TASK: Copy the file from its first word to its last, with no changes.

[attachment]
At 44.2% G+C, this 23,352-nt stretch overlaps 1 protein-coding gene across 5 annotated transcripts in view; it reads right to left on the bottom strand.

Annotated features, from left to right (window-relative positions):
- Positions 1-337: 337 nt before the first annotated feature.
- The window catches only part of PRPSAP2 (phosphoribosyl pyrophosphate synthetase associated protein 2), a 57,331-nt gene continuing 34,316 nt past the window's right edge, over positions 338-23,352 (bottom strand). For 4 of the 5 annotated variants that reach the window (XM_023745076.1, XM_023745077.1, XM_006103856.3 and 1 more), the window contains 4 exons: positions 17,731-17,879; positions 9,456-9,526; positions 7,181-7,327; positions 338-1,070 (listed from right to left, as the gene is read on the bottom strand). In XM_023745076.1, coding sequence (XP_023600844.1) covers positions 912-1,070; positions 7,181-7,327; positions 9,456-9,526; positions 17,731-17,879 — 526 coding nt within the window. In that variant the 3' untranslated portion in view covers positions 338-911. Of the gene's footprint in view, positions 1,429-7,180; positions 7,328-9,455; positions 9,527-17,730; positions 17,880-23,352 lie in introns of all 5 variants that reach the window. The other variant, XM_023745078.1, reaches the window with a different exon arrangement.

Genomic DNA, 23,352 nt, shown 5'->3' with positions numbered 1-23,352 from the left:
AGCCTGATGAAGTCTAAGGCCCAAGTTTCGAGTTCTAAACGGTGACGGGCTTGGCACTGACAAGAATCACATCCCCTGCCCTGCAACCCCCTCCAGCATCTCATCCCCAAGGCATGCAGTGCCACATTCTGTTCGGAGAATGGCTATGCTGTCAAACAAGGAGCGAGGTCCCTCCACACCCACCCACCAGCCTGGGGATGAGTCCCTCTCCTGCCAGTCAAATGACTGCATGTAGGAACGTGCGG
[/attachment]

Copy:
At 44.2% G+C, this 23,352-nt stretch overlaps 1 protein-coding gene across 5 annotated transcripts in view; it reads right to left on the bottom strand.

Annotated features, from left to right (window-relative positions):
- Positions 1-337: 337 nt before the first annotated feature.
- The window catches only part of PRPSAP2 (phosphoribosyl pyrophosphate synthetase associated protein 2), a 57,331-nt gene continuing 34,316 nt past the window's right edge, over positions 338-23,352 (bottom strand). For 4 of the 5 annotated variants that reach the window (XM_023745076.1, XM_023745077.1, XM_006103856.3 and 1 more), the window contains 4 exons: positions 17,731-17,879; positions 9,456-9,526; positions 7,181-7,327; positions 338-1,070 (listed from right to left, as the gene is read on the bottom strand). In XM_023745076.1, coding sequence (XP_023600844.1) covers positions 912-1,070; positions 7,181-7,327; positions 9,456-9,526; positions 17,731-17,879 — 526 coding nt within the window. In that variant the 3' untranslated portion in view covers positions 338-911. Of the gene's footprint in view, positions 1,429-7,180; positions 7,328-9,455; positions 9,527-17,730; positions 17,880-23,352 lie in introns of all 5 variants that reach the window. The other variant, XM_023745078.1, reaches the window with a different exon arrangement.

Genomic DNA, 23,352 nt, shown 5'->3' with positions numbered 1-23,352 from the left:
AGCCTGATGAAGTCTAAGGCCCAAGTTTCGAGTTCTAAACGGTGACGGGCTTGGCACTGACAAGAATCACATCCCCTGCCCTGCAACCCCCTCCAGCATCTCATCCCCAAGGCATGCAGTGCCACATTCTGTTCGGAGAATGGCTATGCTGTCAAACAAGGAGCGAGGTCCCTCCACACCCACCCACCAGCCTGGGGATGAGTCCCTCTCCTGCCAGTCAAATGACTGCATGTAGGAACGTGCGG